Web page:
27. Bob, Thanks a lot! Excellent discussion! From my experience, the best discussion happens when people are passionate about the topic. You provided lots of very interesting information… What is still not clear to me is cost. What are the core elements of the catalog cost creation? Is it about software cost? Is it about a content acquisition process? Is it about maintenance? Best, Oleg

  28. Bob Noftle says:

    Oleg, Typically, there are no software charges from the 3D catalog providers. The main cost is creating the inital catalog. Maintenance costs are normally for adding products to the catalog and are handled on a project basis. Determining the cost of a 3D catalog begins with a basic question. Does the manufacturer have 3D models that can be used for the catalog? If not, the cost will be higher because the geometry must be created. If yes, will the model geometry in the 3D catalog be individual models (1 model = 1 part number) or master models (1 model = many part numbers) or both? If the catalog will contain individual models, then cost is lower because STEP files can be used. If the catalog has master models (lots of options that generate many part numbers and typically the manufacturers higher margin products), the cost goes up because the 3D catalog providers cannot re-use a manufacturers parametric models. This forces the catalog provider into re-modeling the product models in their modeler (typically ACIS based). Unfortunately, CAD vendor licenses normally do not allow their products to be run for commercial purposes on web servers without the catalog provider paying large annual fees. And, the catalog providers would need to have copies of the different CAD sytems used by the manufacturers. Creating product models that can be used my multiple CAD sytems is the largest cost in creating a 3D catalog. I’ve seen catalogs as low as $200 and as high as $200,000. My vision…free 3D catalogs and I know how to get there. I just can’t write about it in a post yet. :-) Best regards,Bob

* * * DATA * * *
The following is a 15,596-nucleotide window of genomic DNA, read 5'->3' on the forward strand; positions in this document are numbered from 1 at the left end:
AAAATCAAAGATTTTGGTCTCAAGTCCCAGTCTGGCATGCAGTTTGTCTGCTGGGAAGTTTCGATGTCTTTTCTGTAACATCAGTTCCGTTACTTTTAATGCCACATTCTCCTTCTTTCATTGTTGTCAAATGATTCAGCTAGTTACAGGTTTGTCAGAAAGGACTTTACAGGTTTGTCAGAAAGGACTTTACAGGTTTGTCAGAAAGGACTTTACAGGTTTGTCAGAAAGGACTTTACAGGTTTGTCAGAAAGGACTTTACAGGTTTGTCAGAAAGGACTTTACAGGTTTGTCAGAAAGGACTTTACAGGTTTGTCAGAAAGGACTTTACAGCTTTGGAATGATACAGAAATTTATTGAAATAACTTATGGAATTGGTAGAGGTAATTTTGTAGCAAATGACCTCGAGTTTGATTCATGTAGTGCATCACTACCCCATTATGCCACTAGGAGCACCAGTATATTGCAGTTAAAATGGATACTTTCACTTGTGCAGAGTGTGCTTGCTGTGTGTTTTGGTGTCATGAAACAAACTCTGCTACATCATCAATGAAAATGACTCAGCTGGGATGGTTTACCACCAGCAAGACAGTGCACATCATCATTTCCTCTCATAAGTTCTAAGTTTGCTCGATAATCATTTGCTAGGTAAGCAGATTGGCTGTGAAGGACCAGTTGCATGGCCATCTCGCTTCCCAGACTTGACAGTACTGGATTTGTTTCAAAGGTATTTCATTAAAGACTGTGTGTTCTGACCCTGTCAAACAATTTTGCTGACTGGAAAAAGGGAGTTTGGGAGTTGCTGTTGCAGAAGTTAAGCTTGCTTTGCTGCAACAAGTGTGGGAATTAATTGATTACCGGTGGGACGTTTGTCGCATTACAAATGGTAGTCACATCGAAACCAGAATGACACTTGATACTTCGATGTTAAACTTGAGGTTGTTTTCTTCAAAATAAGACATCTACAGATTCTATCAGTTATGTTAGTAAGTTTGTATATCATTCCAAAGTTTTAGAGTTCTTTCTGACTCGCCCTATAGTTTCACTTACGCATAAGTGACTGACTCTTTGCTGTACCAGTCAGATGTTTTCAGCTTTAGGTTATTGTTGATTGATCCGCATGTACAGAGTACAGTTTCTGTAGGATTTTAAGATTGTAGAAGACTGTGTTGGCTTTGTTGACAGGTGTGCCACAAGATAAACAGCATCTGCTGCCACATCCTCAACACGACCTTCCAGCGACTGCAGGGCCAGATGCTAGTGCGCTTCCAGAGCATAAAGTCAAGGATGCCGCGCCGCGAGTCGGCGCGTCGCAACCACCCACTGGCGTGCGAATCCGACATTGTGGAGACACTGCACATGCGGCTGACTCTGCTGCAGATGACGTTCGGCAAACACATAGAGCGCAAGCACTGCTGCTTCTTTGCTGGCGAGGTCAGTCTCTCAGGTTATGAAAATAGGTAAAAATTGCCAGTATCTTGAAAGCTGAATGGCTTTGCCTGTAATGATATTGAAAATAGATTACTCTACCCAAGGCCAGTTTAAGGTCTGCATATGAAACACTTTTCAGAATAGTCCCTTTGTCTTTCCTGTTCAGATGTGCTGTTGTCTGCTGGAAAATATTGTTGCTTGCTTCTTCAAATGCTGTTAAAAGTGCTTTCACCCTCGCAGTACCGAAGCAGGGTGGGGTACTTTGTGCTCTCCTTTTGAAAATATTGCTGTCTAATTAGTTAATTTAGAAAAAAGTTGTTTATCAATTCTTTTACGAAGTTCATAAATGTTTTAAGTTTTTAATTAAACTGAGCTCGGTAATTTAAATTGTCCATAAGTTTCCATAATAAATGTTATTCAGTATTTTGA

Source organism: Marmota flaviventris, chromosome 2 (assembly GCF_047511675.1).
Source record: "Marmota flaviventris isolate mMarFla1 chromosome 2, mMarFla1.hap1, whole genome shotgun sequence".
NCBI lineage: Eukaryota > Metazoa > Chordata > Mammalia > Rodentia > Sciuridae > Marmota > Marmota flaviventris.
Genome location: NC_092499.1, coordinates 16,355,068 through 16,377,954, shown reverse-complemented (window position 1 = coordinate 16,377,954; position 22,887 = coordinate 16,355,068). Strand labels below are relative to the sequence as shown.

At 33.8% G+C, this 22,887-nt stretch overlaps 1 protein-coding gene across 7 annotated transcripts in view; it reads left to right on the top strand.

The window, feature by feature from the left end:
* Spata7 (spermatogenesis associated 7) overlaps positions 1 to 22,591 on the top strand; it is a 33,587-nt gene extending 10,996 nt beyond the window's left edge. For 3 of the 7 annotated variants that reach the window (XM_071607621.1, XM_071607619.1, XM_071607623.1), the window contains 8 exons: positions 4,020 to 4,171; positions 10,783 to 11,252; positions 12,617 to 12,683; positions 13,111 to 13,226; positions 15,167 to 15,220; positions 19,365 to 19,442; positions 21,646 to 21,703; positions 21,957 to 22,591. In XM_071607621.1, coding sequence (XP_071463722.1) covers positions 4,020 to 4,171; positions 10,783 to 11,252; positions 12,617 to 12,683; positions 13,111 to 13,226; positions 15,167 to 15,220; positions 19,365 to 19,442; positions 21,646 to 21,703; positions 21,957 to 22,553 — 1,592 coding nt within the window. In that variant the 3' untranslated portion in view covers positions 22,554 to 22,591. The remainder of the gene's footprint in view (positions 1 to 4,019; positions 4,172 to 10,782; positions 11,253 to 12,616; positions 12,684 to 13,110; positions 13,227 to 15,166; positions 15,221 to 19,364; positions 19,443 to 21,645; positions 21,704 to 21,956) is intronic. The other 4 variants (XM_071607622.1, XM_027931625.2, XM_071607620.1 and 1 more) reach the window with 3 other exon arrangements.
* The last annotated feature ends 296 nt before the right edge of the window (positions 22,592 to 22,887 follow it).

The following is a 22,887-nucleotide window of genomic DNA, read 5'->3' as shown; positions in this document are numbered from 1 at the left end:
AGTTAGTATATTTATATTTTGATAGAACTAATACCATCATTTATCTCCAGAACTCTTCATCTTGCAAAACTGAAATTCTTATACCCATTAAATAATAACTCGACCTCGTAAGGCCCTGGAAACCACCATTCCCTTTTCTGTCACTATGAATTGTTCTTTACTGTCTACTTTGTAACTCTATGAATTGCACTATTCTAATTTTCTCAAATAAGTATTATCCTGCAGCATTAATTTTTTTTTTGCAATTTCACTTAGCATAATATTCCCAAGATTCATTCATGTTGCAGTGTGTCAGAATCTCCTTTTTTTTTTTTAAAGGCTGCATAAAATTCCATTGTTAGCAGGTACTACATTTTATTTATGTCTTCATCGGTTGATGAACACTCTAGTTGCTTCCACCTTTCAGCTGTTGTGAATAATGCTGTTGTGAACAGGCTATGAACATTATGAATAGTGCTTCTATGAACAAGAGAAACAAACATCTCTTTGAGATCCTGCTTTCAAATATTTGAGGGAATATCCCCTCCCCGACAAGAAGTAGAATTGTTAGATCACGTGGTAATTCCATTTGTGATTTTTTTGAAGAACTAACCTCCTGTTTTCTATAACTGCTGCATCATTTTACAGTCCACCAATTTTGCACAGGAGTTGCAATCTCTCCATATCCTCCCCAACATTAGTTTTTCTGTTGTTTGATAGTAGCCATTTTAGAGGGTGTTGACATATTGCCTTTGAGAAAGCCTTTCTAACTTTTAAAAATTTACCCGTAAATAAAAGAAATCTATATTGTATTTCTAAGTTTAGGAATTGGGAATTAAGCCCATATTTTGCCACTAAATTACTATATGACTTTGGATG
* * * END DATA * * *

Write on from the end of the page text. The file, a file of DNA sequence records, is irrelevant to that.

29. Bob, Thanks for sharing this information. Free is one of my favorite topics. I’m sure you had chance to read Chris Anderson book… If not, you have to do so. Take a look on one of my old posts on that:

    http://plmtwine.com/2009/07/13/plm-prompt-is-free-the-future-of-plm/

    http://plmtwine.com/2010/02/02/free-and-cool-trends-in-cadplm/

    Best, Oleg

  30. Ahmad says:

    Got some native 3D CAD files converted here for free:

    http://www.CADtrans.com/

    will probably only be free for a limited period

    Rgds AH

  31. Ahmad, Thanks for sharing this link. Best, Oleg